Two Bronx Defenders have resigned from the agency after participating in a rap video that called for killing police officers. The director, Robin Steinberg, has been suspended without pay.

Lawyers Ryan Napoli and Kumar Rao were roundly criticized after a Department of Investigation report revealed they'd participated in the "Hands Up" video by rappers Uncle Murda & Maino, which included images of men pointing guns at a cop and lyrics like "Time to start killing these coppers," and “For Mike Brown and Sean Bell, a cop got to get killed." That video was released in December.

Napoli and Rao, who both work for the taxpayer-funded Bronx Defenders, acted in the video and included the agency's offices in the shoot, though Rao maintains they were not aware of the scene featuring an officer held at gunpoint. In a letter to Steinberg released by his attorney today, Rao called the video "an error in judgment" and said he was "heartbroken" about leaving the agency:

I thought participating in this music video project would advance the interests of the community we serve as well as the interests of the organization. At all points during the process, I acted with those goals in mind and no others. As you know, I received assurances by the producer that we would be provided the opportunity to review and edit the lyrics and video before its release. Contrary to our understanding, the video that was released contained lyrics and images that I never approved and would never support, personally or on behalf of the organization. To say that I regret our involvement with this video would be an understatement.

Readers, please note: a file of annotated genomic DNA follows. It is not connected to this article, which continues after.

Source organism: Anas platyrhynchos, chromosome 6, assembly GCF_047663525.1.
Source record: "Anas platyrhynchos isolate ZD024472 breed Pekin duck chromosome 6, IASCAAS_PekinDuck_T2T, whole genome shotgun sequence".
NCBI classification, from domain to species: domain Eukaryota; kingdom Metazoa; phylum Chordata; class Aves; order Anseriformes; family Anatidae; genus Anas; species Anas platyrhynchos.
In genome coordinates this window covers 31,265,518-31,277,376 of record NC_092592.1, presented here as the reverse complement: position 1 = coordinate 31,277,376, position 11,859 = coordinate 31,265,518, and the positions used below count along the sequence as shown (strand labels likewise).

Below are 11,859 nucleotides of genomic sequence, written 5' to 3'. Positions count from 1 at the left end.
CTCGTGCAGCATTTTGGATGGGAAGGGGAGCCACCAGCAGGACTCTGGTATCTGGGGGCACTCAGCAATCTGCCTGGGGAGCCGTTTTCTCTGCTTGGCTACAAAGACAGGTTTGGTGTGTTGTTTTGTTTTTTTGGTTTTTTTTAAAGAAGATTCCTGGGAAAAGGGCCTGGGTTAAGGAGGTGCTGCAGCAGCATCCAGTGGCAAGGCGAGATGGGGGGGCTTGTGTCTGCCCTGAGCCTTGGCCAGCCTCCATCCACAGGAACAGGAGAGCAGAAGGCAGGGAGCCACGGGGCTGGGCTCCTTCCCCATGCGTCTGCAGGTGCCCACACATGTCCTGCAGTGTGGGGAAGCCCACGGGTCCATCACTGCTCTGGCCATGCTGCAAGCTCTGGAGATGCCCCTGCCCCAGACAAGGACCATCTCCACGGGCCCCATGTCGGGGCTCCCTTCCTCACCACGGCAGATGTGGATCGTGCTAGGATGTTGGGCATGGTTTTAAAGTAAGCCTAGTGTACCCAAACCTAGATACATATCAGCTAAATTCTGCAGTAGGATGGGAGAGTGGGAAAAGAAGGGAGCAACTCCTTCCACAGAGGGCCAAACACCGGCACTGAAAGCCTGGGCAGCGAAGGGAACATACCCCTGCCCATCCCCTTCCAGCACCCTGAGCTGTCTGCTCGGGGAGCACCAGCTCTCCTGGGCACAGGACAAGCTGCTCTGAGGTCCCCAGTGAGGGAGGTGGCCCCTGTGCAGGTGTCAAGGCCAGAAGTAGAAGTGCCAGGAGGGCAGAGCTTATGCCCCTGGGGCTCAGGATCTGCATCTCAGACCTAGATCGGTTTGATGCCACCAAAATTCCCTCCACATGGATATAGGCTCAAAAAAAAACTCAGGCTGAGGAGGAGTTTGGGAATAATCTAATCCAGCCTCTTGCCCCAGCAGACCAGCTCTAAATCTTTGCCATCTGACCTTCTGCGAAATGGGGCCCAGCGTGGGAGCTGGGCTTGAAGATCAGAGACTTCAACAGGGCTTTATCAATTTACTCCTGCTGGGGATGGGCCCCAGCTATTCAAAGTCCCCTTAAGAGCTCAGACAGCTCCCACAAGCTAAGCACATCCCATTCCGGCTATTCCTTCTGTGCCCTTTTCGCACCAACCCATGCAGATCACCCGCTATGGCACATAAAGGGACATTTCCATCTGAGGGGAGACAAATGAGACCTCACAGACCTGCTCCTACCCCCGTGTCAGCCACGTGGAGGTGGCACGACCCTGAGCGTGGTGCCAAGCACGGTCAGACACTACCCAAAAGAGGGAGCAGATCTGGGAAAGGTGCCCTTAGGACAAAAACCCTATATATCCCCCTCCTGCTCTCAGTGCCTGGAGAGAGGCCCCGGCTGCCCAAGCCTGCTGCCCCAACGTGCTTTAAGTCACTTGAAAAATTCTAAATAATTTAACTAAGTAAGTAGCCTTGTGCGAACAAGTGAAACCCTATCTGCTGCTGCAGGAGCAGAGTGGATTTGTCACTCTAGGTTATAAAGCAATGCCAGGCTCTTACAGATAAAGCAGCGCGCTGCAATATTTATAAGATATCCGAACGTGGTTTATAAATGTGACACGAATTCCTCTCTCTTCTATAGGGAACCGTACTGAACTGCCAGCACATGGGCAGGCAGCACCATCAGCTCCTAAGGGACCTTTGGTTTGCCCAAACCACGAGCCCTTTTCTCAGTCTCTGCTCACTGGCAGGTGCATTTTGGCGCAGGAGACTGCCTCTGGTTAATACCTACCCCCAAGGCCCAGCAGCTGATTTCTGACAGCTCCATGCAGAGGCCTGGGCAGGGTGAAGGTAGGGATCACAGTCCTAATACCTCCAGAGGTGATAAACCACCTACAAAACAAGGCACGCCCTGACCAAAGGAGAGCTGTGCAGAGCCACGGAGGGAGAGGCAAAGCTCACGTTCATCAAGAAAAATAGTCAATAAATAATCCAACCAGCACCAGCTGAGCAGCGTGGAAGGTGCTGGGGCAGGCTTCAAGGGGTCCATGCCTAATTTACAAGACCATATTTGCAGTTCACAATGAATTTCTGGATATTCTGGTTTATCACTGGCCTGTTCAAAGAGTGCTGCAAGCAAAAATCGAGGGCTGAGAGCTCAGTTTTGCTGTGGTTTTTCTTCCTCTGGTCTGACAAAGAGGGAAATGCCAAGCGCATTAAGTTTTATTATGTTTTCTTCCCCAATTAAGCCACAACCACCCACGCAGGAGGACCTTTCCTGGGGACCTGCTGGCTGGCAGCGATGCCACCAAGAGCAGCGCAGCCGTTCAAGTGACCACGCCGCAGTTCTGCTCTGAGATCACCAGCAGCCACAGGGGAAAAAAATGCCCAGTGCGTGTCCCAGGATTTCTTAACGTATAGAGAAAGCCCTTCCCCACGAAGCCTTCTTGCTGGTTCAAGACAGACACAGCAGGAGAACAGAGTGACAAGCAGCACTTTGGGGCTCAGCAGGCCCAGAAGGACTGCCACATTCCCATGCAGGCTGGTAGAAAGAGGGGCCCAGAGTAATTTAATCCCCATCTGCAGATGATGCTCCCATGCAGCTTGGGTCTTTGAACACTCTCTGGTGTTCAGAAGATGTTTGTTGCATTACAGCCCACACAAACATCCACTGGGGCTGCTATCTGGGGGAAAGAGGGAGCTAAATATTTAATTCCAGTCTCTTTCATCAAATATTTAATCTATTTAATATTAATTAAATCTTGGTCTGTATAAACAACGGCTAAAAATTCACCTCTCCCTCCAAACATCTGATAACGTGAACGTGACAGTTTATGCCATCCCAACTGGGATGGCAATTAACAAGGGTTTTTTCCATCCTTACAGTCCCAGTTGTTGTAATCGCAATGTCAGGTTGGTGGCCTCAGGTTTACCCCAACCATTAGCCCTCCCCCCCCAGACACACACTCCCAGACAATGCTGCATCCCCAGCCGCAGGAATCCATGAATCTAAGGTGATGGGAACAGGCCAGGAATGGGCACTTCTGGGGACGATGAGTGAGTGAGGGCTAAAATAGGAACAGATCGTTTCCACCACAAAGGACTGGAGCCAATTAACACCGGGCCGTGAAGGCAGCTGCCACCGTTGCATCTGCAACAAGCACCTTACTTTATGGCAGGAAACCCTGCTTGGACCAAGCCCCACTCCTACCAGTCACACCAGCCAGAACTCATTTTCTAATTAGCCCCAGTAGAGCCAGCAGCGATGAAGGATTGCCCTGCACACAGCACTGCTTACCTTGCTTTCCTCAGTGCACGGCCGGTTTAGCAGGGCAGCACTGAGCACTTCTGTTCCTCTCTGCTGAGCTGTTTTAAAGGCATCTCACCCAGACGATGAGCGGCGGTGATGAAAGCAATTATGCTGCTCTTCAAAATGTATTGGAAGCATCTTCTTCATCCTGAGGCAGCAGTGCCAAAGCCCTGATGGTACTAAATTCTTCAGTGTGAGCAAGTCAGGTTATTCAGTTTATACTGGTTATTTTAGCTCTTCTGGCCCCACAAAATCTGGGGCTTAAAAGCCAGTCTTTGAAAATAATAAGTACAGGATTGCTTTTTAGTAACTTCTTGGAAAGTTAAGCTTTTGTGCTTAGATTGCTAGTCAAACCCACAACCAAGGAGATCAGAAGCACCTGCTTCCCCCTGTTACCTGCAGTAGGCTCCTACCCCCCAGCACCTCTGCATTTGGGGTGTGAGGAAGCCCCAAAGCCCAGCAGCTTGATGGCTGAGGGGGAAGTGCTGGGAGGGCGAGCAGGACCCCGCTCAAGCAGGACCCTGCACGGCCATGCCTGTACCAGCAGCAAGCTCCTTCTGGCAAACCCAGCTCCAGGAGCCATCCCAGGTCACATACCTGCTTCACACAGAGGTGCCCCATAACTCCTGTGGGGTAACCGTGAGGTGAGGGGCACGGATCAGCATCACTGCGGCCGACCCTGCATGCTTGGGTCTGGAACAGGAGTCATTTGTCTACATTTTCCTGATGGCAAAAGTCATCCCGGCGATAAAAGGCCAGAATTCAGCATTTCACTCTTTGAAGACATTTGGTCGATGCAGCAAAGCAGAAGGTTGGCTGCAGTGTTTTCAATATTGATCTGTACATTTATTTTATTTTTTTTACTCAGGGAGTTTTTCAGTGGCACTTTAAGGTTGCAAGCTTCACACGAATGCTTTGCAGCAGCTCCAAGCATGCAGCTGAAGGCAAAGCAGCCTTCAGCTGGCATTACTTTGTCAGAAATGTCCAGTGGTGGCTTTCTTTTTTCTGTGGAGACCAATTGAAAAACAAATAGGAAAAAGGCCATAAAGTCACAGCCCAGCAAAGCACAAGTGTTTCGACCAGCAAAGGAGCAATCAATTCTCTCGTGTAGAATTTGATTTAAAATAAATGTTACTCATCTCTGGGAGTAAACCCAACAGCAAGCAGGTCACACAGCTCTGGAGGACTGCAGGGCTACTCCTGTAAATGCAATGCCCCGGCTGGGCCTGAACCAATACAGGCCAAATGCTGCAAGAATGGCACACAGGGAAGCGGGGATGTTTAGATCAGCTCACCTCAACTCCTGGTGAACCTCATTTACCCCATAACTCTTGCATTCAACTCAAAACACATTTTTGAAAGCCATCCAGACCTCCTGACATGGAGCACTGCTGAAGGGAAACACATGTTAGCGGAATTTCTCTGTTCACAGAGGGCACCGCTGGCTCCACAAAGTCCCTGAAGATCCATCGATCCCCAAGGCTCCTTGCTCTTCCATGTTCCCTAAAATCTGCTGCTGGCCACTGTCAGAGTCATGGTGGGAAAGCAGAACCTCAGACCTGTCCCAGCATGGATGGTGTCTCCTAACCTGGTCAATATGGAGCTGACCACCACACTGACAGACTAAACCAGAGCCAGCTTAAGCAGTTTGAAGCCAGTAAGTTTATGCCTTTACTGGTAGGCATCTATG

Steinberg, who has served as the head of the Bronx Defenders since 1997, has been suspended without pay for the next 60 days. Steinberg "made misleading statements to city officials about the organization’s involvement," according to the DOI report, and will be under probation for six months following her return to work.

According to a statement posted on the Bronx Defenders' website last week, the agency "abhors the use of violence against the police under any circumstance. We have always been an organization that is committed to preserving life, dignity and respect for all people. The Bronx Defenders never approved the music video 'Hands Up' and never saw it before it went online. We deeply regret any involvement with this video."